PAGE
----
Hemi-or total Thyroidectomy (HoT) trial in low-risk thyroid cancer

Low-risk thyroid cancers have a very high cure rate with 99 out of every 100 patients surviving at least 10 years after diagnosis.

The current standard treatment for patients diagnosed with thyroid cancer is total removal of the thyroid gland (total thyroidectomy). A partial thyroid removal (hemithyroidectomy or lobectomy), which removes just the cancerous part of the thyroid gland, is also sometimes offered to patients with low-risk cancers. This procedure is less invasive and carries less risk of damage to the parathyroid glands. Patients are also less likely to have to take lifelong thyroid hormone replacement therapy.

The HoT trial is currently underway to investigate whether hemithyroidectomy is as effective as total thyroidectomy. The aim is to help patients and surgeons when deciding which type of surgery to have.

What does the HoT trial involve?

The trial is a randomised phase III trial, which will compare the outcomes of thyroid cancer patients treated with either total thyroidectomy or hemithyroidectomy. Patients who join the trial will be randomly allocated to receive either a total thyroidectomy or a hemithyroidectomy.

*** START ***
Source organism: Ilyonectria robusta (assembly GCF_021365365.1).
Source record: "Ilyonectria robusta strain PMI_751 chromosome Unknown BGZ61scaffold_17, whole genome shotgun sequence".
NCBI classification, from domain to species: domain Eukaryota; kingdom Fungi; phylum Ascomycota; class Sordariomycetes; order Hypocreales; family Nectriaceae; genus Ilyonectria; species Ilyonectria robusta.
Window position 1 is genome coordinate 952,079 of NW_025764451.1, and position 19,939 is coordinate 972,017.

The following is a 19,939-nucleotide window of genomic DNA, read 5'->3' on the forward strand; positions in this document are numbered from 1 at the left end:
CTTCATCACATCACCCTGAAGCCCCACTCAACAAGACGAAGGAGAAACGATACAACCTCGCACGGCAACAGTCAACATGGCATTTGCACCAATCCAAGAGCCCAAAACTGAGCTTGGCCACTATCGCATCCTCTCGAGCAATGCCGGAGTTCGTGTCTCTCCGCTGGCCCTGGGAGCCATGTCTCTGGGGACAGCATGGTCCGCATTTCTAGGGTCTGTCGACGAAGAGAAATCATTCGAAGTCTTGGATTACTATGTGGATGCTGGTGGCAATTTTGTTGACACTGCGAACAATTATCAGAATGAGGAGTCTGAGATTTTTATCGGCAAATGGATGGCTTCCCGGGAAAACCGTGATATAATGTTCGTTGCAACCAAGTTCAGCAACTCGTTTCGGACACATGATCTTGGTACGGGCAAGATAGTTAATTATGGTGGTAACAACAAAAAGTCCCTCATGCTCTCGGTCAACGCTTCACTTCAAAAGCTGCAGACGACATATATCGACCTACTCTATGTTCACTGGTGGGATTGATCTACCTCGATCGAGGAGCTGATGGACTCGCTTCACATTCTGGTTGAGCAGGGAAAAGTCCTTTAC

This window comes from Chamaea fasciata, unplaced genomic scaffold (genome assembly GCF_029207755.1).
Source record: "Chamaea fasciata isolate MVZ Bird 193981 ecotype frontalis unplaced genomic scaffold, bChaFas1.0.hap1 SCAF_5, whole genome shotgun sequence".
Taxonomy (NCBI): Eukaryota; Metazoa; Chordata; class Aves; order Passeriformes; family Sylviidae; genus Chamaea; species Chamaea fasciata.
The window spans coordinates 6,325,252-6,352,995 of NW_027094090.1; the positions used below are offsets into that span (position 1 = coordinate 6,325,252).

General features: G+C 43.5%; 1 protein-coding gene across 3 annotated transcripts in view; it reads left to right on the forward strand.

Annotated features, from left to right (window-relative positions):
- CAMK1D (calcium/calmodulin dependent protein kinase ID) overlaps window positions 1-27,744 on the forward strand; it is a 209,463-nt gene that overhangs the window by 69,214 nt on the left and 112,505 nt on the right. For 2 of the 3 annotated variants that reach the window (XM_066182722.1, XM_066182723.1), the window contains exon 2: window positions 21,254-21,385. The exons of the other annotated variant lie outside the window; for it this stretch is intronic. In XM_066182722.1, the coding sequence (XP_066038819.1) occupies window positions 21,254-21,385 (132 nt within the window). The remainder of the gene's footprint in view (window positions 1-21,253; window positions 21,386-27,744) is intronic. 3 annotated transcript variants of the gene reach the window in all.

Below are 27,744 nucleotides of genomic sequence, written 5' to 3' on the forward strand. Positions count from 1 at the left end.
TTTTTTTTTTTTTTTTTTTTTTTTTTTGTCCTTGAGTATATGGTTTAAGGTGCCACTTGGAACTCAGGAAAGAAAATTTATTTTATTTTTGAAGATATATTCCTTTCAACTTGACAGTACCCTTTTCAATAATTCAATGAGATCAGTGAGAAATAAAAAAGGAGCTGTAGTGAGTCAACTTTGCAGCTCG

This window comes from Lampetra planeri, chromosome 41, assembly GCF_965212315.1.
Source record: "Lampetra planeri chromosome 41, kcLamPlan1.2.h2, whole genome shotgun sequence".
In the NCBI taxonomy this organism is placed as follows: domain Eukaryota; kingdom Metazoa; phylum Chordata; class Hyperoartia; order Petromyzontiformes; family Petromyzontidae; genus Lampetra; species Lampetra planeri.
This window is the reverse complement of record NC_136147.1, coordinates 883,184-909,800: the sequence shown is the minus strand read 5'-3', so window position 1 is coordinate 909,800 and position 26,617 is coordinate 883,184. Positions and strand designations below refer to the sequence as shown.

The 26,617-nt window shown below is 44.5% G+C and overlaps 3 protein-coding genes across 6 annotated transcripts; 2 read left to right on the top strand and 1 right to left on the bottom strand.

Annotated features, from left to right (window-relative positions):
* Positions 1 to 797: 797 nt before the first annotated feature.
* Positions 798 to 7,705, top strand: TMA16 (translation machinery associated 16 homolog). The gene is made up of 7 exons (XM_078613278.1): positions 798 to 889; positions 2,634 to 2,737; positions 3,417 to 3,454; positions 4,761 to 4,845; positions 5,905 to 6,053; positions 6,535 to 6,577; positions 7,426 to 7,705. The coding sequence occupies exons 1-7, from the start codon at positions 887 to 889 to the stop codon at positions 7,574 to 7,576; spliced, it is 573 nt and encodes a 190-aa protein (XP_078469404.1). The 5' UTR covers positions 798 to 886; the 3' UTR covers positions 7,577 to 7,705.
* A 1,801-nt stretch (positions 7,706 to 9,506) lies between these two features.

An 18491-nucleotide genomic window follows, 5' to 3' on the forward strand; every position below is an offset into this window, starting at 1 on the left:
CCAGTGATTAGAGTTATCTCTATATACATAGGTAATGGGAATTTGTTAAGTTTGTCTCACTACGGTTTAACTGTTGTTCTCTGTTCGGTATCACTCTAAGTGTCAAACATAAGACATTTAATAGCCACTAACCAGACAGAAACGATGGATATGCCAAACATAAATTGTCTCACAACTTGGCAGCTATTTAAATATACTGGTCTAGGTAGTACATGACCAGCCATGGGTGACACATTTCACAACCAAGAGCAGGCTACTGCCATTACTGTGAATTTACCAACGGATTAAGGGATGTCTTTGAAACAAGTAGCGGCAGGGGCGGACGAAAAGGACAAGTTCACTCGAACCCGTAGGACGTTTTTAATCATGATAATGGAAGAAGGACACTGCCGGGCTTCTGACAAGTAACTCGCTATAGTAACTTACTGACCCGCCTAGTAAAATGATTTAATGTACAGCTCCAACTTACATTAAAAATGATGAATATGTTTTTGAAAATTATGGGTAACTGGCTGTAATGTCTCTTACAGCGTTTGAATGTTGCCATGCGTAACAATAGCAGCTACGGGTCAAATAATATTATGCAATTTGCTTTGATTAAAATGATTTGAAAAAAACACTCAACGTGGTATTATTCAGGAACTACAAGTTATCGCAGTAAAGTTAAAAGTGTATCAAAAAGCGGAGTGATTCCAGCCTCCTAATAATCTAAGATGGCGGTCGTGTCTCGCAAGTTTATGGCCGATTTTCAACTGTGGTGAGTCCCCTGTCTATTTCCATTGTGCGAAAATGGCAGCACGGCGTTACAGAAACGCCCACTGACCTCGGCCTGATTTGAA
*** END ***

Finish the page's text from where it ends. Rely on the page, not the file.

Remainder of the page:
Where is the trial taking place?

The trial is being coordinated by Cancer Research UK and the University College London (UCL) Cancer Trials Centre. It plans to recruit 456 patients from 30 hospitals across the UK over four years.

Which patients are suitable for the trial?

Eligible patients will have a diagnosis of low-risk differentiated thyroid cancer and be aged 16 and above.

There will be two eligible groups of patients:

  • Group 1: Patients who have already had a hemithyroidectomy for thyroid problems and are then subsequently diagnosed with low risk differentiated thyroid cancer. These patients will be randomised 1:1 to undergo surveillance (follow-up only) only OR a second operation to remove the rest of their thyroid gland (two-stage total thyroidectomy).
  • Group 2: Patients diagnosed with low risk differentiated thyroid cancer using cytology (Thy5) or core biopsy but who haven’t yet had surgery. These patients will be randomised 1:1 to have either a hemi-thyroidectomy OR a single-stage total thyroidectomy.

How much monitoring will it involve?

Patients will be regularly monitored for a period of up to six and a half years.

How can I get involved in the trial? 

The trial has opened to recruitment at Lister Hospital, Ninewells Hospital, St George’s Hospital, Musgrove Park Hospital, Royal Marsden Hospitals, Sheffield Teaching Hospitals, NHS Lothian and Norfolk and Norwich Hospital. More trial sites will be opening soon.

Patients can only be recruited from hospitals that have opened for recruitment. Patients can contact the trial team on the link below for more information.

Why is the study randomised, rather than patients being able to choose which surgery they receive?

Allocating patients' treatment on a random basis means the data will have no bias in it. This will help the researchers to produce definitive evidence comparing the recurrence rate of both surgeries. It will also help the research to be noticed internationally.

More information about the trial  

Contact the trial team